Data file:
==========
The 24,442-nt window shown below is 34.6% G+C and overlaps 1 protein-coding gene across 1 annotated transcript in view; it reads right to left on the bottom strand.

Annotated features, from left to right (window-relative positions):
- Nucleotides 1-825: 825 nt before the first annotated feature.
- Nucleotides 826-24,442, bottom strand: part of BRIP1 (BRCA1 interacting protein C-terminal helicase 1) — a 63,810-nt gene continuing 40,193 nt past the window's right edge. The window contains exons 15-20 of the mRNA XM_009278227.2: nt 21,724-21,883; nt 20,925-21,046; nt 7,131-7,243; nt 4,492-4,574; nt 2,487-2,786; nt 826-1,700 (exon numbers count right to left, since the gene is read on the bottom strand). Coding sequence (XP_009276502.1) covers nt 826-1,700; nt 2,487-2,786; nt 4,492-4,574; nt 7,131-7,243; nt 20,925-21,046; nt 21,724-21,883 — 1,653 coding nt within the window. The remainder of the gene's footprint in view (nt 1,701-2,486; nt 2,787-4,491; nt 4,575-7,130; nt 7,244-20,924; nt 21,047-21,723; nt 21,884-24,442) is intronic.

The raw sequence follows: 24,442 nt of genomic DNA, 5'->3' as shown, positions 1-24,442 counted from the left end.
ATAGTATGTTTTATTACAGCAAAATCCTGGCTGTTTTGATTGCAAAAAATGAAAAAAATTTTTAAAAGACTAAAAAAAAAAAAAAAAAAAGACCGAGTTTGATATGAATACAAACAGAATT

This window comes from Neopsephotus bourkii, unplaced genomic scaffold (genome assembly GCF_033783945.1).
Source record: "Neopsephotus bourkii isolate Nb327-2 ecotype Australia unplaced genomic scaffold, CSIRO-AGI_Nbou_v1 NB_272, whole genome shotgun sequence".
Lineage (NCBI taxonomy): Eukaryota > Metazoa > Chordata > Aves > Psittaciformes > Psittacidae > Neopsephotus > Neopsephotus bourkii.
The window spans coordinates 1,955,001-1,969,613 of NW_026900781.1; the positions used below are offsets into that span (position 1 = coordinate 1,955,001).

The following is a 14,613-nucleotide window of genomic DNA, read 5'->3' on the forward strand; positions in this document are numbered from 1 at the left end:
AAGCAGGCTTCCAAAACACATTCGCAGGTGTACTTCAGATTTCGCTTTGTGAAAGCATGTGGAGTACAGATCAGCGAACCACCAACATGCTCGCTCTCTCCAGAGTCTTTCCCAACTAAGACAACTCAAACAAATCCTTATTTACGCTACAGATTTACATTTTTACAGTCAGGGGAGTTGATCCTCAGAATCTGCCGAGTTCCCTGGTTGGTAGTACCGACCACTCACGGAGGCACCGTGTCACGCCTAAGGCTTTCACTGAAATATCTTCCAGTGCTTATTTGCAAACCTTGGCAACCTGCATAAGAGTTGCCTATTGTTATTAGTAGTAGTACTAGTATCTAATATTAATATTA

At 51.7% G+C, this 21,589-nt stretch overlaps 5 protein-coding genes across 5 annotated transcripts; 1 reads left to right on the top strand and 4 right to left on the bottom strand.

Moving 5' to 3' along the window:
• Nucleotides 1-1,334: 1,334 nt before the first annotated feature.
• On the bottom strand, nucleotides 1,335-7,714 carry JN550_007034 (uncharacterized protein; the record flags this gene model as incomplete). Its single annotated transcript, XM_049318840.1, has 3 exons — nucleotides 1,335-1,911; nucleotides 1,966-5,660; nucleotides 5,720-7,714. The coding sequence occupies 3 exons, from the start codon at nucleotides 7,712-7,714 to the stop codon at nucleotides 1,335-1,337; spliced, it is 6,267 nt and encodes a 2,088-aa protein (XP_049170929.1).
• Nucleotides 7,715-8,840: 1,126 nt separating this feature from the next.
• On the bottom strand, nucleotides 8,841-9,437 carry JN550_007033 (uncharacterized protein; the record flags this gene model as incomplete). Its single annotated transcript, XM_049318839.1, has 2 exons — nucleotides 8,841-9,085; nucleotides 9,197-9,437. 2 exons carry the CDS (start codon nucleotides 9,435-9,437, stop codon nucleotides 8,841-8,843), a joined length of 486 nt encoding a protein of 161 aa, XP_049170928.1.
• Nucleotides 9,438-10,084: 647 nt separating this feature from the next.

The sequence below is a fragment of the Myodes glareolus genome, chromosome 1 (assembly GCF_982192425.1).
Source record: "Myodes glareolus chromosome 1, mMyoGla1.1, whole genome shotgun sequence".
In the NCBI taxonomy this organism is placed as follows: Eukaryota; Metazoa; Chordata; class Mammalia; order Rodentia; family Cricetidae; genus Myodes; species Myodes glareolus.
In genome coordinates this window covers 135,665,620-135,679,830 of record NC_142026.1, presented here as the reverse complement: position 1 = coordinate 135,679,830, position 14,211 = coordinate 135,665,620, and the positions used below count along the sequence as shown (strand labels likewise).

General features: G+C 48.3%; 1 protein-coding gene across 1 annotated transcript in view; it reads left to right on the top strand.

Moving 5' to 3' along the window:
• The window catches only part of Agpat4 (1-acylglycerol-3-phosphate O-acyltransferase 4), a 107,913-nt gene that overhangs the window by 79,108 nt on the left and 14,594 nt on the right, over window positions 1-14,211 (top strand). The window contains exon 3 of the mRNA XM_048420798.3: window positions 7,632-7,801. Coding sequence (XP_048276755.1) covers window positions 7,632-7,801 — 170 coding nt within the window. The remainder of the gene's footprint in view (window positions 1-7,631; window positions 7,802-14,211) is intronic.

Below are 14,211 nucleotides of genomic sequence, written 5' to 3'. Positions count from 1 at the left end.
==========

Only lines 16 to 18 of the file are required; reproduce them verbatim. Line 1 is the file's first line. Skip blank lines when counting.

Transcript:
• On the bottom strand, nucleotides 1,335-7,714 carry JN550_007034 (uncharacterized protein; the record flags this gene model as incomplete). Its single annotated transcript, XM_049318840.1, has 3 exons — nucleotides 1,335-1,911; nucleotides 1,966-5,660; nucleotides 5,720-7,714. The coding sequence occupies 3 exons, from the start codon at nucleotides 7,712-7,714 to the stop codon at nucleotides 1,335-1,337; spliced, it is 6,267 nt and encodes a 2,088-aa protein (XP_049170929.1).
• Nucleotides 7,715-8,840: 1,126 nt separating this feature from the next.
• On the bottom strand, nucleotides 8,841-9,437 carry JN550_007033 (uncharacterized protein; the record flags this gene model as incomplete). Its single annotated transcript, XM_049318839.1, has 2 exons — nucleotides 8,841-9,085; nucleotides 9,197-9,437. 2 exons carry the CDS (start codon nucleotides 9,435-9,437, stop codon nucleotides 8,841-8,843), a joined length of 486 nt encoding a protein of 161 aa, XP_049170928.1.